Cold Sweats: Causes and How Dehydration Relates
A cold sweat is not caused by heat or exertion. You’ve most likely experienced it before: maybe you’ve broken out in sweat during a fever, or your palms might get clammy when you’ve been anxious, or perhaps you’ve woken up from a nightmare completely drenched.
Sweating is your body's instinctive response to high temperatures. When the weather is too hot, when you bundle up for the cold, or when you exercise, your body temperature rises, you sweat, and you cool down as the sweat evaporates. This is the main function of sweat, but sweating can also occur for other reasons.
When sweat is not brought on by heat or exertion, we refer to it as cold sweat. It is often experienced at night, in which case it is known as a night sweat. This is in part because of body temperature fluctuations at night. It is a normal experience and generally not cause for alarm, but it’s a good idea to consider possible causes when it does happen.
Known medically as diaphoresis, cold sweats can be brought on by many common health conditions such as fever, low blood sugar (hypoglycemia), and menopause. Read on to learn about possible causes of cold sweats, how dehydration relates to their treatment and prevention, and when to see a doctor.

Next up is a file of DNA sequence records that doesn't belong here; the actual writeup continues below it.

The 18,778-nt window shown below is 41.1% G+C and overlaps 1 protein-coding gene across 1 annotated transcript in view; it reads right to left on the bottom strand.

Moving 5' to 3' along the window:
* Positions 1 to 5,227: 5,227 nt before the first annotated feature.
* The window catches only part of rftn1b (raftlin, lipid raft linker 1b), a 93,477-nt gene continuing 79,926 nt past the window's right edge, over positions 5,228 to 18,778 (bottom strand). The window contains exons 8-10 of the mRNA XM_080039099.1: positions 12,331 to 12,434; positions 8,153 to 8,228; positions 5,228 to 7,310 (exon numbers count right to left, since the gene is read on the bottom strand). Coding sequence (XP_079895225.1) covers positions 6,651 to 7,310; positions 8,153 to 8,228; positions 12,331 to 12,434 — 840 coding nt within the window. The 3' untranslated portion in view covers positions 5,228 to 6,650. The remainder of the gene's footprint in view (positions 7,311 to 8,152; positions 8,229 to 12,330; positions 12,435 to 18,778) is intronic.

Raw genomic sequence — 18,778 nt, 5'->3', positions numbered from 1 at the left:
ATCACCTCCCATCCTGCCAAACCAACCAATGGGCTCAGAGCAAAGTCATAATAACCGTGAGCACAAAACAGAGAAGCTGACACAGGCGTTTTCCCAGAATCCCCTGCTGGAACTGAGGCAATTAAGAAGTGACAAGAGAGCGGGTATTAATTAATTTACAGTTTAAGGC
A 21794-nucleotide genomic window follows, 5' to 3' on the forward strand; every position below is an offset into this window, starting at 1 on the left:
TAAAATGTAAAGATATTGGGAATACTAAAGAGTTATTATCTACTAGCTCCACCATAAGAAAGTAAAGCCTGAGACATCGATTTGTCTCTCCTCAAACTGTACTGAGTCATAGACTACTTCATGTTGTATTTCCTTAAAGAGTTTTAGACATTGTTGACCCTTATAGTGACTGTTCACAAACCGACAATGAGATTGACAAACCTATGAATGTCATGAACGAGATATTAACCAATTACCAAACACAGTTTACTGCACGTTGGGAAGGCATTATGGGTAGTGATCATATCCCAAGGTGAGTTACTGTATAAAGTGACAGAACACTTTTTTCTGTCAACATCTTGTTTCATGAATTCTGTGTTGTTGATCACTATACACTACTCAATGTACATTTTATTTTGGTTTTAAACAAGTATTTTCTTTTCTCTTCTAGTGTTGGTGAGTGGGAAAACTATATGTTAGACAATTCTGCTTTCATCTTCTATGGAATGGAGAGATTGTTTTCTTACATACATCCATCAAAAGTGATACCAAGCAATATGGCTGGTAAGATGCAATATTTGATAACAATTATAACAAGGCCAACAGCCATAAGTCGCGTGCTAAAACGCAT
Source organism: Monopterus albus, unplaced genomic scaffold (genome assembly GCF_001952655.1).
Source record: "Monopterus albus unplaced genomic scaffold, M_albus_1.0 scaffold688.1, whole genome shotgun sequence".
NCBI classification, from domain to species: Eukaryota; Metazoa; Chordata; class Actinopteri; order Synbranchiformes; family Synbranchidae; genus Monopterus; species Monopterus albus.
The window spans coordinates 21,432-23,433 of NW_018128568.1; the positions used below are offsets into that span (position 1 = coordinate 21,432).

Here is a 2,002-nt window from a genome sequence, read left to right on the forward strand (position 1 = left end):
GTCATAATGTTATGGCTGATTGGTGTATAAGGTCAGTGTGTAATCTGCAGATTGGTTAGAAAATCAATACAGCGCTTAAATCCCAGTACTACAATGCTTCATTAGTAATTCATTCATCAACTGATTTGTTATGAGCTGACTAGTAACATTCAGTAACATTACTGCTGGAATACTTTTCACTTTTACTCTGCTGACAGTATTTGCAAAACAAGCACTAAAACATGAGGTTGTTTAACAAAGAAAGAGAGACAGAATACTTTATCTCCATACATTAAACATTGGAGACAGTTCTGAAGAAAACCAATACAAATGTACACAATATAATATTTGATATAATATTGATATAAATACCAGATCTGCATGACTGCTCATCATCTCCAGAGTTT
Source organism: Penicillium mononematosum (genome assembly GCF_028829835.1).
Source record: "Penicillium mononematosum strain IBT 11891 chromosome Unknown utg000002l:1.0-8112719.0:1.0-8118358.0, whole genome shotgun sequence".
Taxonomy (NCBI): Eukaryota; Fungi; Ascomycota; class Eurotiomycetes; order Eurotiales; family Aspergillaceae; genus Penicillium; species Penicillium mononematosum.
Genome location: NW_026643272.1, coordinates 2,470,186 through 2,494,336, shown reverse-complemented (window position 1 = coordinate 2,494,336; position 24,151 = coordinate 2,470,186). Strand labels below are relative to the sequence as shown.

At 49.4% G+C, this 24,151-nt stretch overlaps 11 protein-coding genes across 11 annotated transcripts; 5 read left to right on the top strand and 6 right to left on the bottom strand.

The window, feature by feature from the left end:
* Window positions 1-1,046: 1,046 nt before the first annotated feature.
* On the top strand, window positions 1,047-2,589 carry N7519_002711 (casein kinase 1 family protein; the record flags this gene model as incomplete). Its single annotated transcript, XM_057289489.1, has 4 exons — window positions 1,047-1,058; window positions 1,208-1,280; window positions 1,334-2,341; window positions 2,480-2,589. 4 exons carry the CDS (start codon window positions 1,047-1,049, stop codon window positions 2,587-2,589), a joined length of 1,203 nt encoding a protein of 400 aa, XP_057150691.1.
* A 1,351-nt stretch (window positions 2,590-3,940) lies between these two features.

What Causes Cold Sweats?
Cold sweats may be a symptom of a variety of health conditions. Treating the underlying cause may be necessary to lessen the frequency of cold sweats, so it is important to be familiar with possible causes. Here are some possible causes of cold sweats.
Keep in mind that sweating means a loss of fluid and electrolytes, so having an oral rehydration solution around can help you stay prepared.
When you are fighting an infection, your body temperature may rise, giving you a fever. Excessive sweating during a fever doesn’t necessarily mean the fever is breaking, as it’s very normal for your body temperature to fluctuate during a fever. One can also commonly alternate between sweating when your temperature drops and shivering when your temperature rises again.